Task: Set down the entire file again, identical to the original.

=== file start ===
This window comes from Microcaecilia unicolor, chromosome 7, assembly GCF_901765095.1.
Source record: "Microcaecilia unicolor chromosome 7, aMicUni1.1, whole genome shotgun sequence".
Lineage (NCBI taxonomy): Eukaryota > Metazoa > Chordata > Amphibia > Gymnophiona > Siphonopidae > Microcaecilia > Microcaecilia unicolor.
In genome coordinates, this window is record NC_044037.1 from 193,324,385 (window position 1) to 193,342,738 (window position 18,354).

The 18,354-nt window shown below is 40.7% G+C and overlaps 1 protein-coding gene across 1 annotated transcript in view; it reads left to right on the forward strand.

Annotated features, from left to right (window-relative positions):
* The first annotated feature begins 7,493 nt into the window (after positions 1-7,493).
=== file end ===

This window comes from Microcaecilia unicolor, chromosome 7, assembly GCF_901765095.1.
Source record: "Microcaecilia unicolor chromosome 7, aMicUni1.1, whole genome shotgun sequence".
Lineage (NCBI taxonomy): Eukaryota > Metazoa > Chordata > Amphibia > Gymnophiona > Siphonopidae > Microcaecilia > Microcaecilia unicolor.
In genome coordinates, this window is record NC_044037.1 from 193,324,385 (window position 1) to 193,342,738 (window position 18,354).

The 18,354-nt window shown below is 40.7% G+C and overlaps 1 protein-coding gene across 1 annotated transcript in view; it reads left to right on the forward strand.

Annotated features, from left to right (window-relative positions):
* The first annotated feature begins 7,493 nt into the window (after positions 1-7,493).